In parallel to the Independent Inquiry Commission, a multidisciplinary team of engineers at ESA initiated a number of mission recovery analysis in order to investigate possible operational scenarios which would allow to restore, as much as possible, the intended mission objectives and maximise the benefits for the program. Given the high eccentricity and low perigee of the injection orbit, the mission drivers for the recovery were to: • Reduce the L-band power dynamic range between apogee and perigee • Reduce Doppler as to facilitate L-band ground receivers to lock the signal • Increase visibility time for receivers • Ensure perigee high enough to allow Earth Sensors to be operational over the complete orbit • Reduce exposure to the Van Allen radiation belts to minimize satellite equipment degradation • Improve contribution to the global constellation performance Different scenarios were prepared by ESA, supported by experts from industry and national space agencies, and proposed to the owner of the satellites, the EC, which gave the “green” light to initiate the recovery actions. In September 2014, the control of Galileo satellites 5 and 6 was transferred from the LEOP team at ESOC in Darmstadt, Germany to the Galileo Control Centre (GCC) in Oberpfaffenhofen, Germany, operated by SpaceOpal. But the satellites’ incorrect orbits meant their navigation payloads could not be switched on for testing due to the non-nominal operation of the Earth Sensors. In addition, the lower orbits were exposing them to heightened levels of harmful radiation. Limited fuel meant the satellites’ originally assigned destination was out of reach, but their orbits could still be modified to make them suitable for navigation purposes. A recovery plan was devised between ESA’s Galileo team, ESOC flight dynamics specialists, along with personnel from SpaceOpal, OHB with the support of the French (CNES), Italian (ASI), German (DLR) and British (UKSA) space agencies experts. The scheme involved a multiple series of maneuvers, gradually raising the lowest point of the satellites’ orbits more than 3,500 kilometers while making them more circular and positioned 180º of each other. The fifth Galileo entered its corrected orbit at the end of November 2014, followed by the sixth Galileo in March 2015 with a total of 11 and 14 orbit raising maneuvers, respectively. The commands were issued from the Galileo Control Centre at Oberpfaffenhofen, Germany by SpaceOpal, guided by calculations from a combined ESA-CNES flight dynamics team. Commands were uploaded to the satellite via an extended network of ground stations, made up of Galileo stations and additional sites coordinated by CNES. Satellite manufacturer OHB also provided expertise throughout the recovery, helping to adapt the flight procedures. In the new orbit, the satellite’s radiation exposure has also been greatly reduced, ensuring reliable performance for the long term. The corrected orbit of the satellites is shown in Figure 3. The recovery strategy achieved a slightly elliptic orbit due to insufficient fuel in the satellites’ propulsion system to reach the nominal orbit (See Table 1). The major advantage in this slightly elliptic orbit with the two satellites separated by 180º is that the ground track repetition pattern is 37 orbital revolutions in 20 siderial days, with a sub-cycle of 10 days where the two satellites swap locations in the geometry. This is compatible to the nominal Galileo constellation having a repetition pattern of 17 revolutions in 10 siderial days (Figure 4). This allows a proper predictability and repeatability of the constellation and an inclusion of the satellites into the planning functions of the system. The revised, more circular and higher altitude orbit means the satellites’ Earth Sensors can be used continuously, keeping their main antennas oriented towards Earth and allowing the navigation payload to be switched on.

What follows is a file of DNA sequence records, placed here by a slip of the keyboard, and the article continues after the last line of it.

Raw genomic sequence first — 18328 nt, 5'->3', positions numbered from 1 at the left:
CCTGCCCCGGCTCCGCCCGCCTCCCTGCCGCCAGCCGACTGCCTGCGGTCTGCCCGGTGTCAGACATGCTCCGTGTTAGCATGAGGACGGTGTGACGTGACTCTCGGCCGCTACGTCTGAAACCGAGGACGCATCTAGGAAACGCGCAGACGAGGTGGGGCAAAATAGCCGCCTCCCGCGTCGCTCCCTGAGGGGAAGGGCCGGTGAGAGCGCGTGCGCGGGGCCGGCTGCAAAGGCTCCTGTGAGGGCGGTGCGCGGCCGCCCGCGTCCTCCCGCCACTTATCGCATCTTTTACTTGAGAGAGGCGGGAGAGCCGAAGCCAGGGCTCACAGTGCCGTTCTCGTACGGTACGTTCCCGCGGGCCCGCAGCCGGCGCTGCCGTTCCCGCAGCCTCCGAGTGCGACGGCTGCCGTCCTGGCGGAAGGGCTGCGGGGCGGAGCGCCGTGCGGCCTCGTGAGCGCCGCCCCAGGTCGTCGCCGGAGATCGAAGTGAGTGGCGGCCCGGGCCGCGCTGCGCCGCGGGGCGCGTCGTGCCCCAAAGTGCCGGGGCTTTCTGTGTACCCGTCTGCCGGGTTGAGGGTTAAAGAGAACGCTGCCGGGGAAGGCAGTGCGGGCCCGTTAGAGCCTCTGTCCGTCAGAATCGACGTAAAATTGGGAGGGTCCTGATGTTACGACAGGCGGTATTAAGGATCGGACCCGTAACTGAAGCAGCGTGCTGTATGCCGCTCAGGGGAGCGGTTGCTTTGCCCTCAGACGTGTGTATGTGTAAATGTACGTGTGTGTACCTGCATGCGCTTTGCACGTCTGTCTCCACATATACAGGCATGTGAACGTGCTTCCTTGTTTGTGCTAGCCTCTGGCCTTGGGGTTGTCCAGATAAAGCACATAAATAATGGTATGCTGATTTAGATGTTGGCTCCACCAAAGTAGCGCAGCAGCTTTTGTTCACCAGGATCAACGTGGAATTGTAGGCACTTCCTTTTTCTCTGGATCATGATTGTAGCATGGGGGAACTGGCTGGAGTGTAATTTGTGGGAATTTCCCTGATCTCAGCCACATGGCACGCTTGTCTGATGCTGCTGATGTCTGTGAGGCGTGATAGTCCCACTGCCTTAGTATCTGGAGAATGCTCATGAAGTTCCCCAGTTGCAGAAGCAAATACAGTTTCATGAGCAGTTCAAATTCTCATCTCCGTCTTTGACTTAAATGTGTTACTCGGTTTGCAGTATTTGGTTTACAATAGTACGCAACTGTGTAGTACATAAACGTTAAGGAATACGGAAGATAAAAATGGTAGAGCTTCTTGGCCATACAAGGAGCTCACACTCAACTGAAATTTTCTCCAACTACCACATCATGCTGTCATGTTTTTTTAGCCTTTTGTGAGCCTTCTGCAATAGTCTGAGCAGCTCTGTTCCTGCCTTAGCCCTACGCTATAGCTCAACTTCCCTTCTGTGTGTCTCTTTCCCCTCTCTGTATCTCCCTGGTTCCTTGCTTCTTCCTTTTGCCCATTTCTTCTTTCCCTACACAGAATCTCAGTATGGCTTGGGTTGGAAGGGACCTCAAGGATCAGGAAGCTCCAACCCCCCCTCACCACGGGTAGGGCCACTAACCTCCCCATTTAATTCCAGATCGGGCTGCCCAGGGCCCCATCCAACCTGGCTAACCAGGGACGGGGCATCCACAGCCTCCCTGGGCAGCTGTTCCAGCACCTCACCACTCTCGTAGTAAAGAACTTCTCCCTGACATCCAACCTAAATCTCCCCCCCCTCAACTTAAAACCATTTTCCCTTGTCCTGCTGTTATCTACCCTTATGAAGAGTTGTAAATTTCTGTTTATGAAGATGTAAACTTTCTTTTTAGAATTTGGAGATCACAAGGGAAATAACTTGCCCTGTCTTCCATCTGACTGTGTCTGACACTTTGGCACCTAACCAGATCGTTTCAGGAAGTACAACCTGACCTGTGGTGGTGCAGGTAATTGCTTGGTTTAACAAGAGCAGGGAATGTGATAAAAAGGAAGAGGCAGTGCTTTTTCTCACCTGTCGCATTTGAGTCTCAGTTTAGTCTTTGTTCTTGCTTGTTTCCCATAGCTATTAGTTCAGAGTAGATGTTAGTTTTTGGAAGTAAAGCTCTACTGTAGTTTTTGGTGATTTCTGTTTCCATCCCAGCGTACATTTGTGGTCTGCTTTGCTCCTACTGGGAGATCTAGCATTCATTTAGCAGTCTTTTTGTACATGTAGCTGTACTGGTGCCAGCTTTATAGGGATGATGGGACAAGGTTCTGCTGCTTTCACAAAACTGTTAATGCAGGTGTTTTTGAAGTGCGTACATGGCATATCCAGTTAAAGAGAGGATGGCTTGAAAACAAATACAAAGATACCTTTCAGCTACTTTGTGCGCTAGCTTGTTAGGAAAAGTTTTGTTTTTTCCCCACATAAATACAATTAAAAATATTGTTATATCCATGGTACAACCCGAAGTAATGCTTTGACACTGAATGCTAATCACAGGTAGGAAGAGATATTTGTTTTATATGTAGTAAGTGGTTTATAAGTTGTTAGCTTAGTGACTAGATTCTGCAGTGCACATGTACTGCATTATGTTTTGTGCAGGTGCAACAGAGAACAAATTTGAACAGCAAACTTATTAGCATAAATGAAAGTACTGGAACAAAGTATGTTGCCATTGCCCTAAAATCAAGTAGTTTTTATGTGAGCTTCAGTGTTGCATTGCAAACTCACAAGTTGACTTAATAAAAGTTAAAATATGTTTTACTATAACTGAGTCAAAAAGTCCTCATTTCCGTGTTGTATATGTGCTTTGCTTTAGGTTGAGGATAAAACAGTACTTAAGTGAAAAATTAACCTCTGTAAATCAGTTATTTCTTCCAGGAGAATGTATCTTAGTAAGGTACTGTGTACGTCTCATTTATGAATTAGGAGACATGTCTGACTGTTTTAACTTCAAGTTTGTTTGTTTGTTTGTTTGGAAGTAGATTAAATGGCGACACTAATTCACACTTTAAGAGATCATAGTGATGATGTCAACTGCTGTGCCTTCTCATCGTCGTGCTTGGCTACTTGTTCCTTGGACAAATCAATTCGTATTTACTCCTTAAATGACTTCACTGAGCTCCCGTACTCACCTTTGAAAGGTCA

Testing the Signals for Navigation